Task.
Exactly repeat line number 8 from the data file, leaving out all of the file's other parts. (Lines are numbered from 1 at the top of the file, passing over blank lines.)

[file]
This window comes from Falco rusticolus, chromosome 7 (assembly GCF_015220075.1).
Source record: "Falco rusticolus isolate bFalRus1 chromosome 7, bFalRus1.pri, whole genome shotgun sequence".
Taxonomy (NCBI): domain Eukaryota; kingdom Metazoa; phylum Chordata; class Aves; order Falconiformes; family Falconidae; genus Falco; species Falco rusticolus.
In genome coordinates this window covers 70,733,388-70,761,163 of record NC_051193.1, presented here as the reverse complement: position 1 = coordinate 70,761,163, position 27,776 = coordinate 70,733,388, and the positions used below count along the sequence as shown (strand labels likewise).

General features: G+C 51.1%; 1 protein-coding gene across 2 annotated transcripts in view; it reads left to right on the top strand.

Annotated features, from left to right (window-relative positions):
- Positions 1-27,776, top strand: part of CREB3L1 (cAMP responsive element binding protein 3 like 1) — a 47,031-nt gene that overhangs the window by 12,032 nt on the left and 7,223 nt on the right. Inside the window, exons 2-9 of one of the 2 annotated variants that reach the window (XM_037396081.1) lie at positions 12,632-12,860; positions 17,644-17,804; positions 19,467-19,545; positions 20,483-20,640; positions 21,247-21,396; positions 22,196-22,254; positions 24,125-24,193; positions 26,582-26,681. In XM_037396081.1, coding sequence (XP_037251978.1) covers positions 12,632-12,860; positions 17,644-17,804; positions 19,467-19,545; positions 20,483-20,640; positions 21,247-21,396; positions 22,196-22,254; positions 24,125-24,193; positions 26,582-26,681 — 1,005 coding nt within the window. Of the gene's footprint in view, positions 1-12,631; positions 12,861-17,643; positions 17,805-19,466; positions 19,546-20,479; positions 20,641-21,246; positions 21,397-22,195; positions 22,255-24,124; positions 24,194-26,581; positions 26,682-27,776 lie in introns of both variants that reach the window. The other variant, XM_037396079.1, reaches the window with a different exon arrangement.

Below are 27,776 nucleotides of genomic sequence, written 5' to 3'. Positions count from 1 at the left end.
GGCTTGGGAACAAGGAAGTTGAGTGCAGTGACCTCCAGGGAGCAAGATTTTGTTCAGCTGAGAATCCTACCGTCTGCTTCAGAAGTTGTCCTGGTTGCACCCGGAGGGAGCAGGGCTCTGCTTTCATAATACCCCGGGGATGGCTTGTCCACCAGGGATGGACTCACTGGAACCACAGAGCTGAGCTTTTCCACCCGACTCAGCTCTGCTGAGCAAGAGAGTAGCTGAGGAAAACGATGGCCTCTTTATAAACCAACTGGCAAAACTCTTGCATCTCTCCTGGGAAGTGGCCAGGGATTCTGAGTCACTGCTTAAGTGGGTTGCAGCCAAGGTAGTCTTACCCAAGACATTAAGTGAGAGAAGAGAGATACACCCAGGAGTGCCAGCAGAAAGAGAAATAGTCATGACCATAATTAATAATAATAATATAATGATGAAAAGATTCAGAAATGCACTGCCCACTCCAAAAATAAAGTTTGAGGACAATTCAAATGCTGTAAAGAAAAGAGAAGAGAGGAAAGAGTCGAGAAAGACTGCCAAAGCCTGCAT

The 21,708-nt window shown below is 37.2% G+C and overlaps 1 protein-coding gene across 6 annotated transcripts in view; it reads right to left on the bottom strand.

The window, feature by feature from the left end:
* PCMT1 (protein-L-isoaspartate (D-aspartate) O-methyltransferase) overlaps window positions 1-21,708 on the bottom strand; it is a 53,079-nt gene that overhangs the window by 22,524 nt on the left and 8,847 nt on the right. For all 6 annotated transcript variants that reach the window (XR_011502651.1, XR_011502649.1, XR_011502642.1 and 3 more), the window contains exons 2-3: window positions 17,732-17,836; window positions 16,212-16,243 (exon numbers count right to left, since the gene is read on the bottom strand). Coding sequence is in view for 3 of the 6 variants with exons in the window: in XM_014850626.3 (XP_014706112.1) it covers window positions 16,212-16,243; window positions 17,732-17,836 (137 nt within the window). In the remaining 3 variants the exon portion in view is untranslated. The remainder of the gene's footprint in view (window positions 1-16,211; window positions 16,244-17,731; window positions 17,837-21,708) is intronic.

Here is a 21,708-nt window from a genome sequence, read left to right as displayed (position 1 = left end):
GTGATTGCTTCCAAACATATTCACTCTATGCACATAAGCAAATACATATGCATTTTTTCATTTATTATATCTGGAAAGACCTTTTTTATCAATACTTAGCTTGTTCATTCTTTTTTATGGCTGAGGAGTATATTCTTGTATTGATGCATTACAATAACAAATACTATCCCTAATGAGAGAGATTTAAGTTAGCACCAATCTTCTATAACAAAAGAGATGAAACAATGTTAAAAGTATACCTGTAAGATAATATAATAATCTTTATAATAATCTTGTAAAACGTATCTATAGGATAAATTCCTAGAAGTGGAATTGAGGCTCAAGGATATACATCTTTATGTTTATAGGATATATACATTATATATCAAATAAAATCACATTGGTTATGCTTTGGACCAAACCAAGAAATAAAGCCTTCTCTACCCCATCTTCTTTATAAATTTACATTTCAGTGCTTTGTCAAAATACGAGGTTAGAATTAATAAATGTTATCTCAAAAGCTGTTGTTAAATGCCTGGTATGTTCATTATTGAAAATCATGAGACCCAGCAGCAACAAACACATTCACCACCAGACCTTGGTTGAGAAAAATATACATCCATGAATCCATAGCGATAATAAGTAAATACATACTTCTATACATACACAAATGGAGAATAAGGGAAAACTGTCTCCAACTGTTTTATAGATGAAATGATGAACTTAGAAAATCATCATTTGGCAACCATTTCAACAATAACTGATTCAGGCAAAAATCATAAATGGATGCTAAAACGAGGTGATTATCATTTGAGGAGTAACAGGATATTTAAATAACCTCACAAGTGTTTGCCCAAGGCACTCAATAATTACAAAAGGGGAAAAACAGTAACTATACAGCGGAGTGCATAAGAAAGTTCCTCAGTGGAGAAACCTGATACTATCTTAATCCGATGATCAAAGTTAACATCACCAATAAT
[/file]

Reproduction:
Below are 27,776 nucleotides of genomic sequence, written 5' to 3'. Positions count from 1 at the left end.